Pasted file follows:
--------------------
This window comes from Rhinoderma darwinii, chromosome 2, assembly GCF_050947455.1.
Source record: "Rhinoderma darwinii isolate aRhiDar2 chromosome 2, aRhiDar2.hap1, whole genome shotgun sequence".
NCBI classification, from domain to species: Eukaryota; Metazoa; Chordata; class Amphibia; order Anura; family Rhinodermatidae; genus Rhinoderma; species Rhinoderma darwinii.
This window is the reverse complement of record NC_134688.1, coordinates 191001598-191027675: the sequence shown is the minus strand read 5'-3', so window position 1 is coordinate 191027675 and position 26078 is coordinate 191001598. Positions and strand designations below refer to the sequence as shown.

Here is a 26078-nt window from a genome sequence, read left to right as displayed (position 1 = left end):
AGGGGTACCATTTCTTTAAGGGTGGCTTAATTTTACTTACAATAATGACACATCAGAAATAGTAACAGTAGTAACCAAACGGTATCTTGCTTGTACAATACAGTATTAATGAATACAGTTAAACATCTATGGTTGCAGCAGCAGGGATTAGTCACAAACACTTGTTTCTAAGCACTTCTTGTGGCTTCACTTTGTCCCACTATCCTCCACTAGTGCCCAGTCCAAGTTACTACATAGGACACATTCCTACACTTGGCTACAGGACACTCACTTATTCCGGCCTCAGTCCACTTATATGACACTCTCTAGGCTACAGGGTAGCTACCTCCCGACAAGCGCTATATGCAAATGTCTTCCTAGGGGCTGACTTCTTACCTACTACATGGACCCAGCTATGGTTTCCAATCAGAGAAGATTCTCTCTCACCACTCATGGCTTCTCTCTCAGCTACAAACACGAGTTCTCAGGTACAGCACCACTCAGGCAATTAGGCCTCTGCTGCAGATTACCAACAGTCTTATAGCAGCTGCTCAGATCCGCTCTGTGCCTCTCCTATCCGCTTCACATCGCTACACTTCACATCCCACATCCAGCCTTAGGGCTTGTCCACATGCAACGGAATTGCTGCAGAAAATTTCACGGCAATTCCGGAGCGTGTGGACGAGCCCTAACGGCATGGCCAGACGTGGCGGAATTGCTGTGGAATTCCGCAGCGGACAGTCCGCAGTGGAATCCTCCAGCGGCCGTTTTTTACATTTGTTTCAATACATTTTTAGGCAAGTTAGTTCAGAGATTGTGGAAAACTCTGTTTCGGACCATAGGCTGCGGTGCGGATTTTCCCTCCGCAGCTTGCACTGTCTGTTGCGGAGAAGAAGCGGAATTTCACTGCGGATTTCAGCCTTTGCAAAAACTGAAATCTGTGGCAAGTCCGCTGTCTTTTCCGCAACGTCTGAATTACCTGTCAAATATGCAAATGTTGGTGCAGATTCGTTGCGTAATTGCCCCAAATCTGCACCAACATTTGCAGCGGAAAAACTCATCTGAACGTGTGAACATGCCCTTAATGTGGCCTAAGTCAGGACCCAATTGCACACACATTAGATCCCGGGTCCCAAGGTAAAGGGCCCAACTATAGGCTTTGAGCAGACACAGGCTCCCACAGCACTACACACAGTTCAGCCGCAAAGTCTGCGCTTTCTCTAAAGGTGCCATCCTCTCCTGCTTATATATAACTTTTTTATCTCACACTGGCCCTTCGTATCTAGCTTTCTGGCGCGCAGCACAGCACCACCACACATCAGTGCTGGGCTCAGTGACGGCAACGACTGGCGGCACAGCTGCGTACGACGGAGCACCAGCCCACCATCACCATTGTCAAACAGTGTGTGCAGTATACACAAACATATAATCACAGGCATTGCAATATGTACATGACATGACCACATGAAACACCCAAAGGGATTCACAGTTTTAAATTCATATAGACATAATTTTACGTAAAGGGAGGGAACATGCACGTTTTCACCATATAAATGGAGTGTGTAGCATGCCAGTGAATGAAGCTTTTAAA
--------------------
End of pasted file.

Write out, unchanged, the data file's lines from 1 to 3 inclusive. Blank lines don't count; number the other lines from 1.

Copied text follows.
This window comes from Rhinoderma darwinii, chromosome 2, assembly GCF_050947455.1.
Source record: "Rhinoderma darwinii isolate aRhiDar2 chromosome 2, aRhiDar2.hap1, whole genome shotgun sequence".
NCBI classification, from domain to species: Eukaryota; Metazoa; Chordata; class Amphibia; order Anura; family Rhinodermatidae; genus Rhinoderma; species Rhinoderma darwinii.